Let’s face it: recruitment is tough, but that doesn’t mean you should hire any candidate that sends in an application. Hiring the wrong employees can cause speed bumps in your recruitment process and prolong your search for the right person. So, it’s important to do your due diligence and ask the right questions in the job interview.
If your current hiring processes aren’t driving the results you desire, then reevaluating your interview questions can help you find more qualified candidates. Even if you have a pre-set list of questions from management, it’s important to add questions to help fill gaps where information may be missing. This is your time to find exactly what you're looking for!
By asking the right questions at the right time, you can expedite hiring and find candidates that fit your role and work environment.
In this article, we’ll help you get ready for the interview process by:
- Outlining job requirements before the interview to ensure better hiring
- Picking the right questions and knowing the purpose behind each of them
- Making a good impression with the candidate during the interview
Let’s get started.
Pre-Screening Questions: Interviewing the Right Candidates
Before you invite a candidate for an interview, you may want to consider these helpful communication techniques.
First, you should have a discovery phone call or video chat to get to know your candidate. You can even conduct the official interview via video-chat since it has become an accepted means of professional communication.
So, while phone calls are good, video chats are even better. They give you an opportunity to really get a first impression and provide a quick solution for interviewing. You can confirm the candidate’s availability, experience, and start date in a short video call.
If you want to automate this entire process and only see qualified candidates in the interview stage, then you should try HigherMe’s screening questions. The software can save you time by putting your pre-screening questions in the job application.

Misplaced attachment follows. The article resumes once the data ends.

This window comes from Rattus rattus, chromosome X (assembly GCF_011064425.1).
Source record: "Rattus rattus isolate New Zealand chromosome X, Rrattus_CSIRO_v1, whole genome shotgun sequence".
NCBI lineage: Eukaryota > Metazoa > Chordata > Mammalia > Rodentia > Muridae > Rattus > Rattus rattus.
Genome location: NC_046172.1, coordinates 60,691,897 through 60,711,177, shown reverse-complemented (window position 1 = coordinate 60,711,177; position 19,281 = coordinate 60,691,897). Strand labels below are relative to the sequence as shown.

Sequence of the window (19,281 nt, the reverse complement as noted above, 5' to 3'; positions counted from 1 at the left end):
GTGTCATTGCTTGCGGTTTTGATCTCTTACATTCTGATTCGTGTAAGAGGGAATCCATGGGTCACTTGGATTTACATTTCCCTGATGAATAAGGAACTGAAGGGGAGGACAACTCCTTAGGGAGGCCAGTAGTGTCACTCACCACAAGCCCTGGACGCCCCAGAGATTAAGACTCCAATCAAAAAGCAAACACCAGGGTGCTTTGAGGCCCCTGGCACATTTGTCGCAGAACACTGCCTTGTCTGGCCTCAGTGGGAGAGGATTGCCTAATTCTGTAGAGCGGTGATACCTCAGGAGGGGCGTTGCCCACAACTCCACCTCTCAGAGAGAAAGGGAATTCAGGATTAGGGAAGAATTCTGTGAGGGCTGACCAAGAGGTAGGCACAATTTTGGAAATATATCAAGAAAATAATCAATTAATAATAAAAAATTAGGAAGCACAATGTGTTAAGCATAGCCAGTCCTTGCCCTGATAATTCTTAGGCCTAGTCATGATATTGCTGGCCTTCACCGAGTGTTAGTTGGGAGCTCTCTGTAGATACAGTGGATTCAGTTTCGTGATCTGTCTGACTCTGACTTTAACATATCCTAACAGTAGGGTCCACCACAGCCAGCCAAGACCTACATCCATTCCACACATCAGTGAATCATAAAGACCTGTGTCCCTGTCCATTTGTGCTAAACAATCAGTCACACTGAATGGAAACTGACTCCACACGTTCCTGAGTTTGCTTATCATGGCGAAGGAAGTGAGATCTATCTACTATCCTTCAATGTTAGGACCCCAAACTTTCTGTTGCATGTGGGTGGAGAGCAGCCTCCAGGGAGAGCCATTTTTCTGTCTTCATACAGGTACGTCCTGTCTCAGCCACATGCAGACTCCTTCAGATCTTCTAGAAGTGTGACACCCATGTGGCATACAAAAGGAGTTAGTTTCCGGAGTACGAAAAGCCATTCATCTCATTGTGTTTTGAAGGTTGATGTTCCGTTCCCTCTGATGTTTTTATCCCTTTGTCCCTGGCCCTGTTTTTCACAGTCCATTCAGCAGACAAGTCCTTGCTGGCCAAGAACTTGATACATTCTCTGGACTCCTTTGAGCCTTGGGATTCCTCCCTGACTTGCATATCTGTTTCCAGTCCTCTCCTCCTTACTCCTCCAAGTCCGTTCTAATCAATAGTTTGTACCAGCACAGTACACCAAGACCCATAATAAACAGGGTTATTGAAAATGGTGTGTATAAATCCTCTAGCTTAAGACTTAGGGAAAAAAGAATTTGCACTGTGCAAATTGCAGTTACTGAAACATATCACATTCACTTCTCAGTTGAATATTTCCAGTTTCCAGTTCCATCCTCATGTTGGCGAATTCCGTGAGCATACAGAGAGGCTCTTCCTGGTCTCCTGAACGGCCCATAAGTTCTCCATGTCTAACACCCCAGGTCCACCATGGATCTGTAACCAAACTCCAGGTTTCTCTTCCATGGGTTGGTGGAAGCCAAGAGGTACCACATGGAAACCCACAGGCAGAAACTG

If there’s an absolutely needed criteria for the job, then HigherMe’s knockout questions can speed up the vetting process even further by filtering out unqualified candidates immediately.
The 3 Types of Questions to Ask During the Interview
There’s only so much time in an interview, so it’s important to get your ducks in a row before the interview starts. You want to avoid the moment after you’ve left the interview where you finally remember that one important question you were supposed to ask.
To make sure you ask the important questions at the right time, we grouped common restaurant interview questions into three main categories.
- Understand needs, availability and logistics
- Understand their skills and experience
- Understand their motivations and interests
Questions to Learn About Needs, Availability and Logistics
The purpose of asking these questions is to help gauge if a candidate has the available schedule for your required shifts.
Even if you have already asked these questions during the pre-screening stage, we recommend confirming the information with the candidate during the interview. Change is always possible in people’s schedules, plus it’s possible candidates included their ideal schedule rather than their full availability. So, it’s important to verbally confirm these logistics in the interview.
This is also a great time to confirm a reliable transportation method and the candidates willingness to work extra shifts if needed.
Needs, Availability, and Logistic Questions to Ask:
- What hours are you available to work?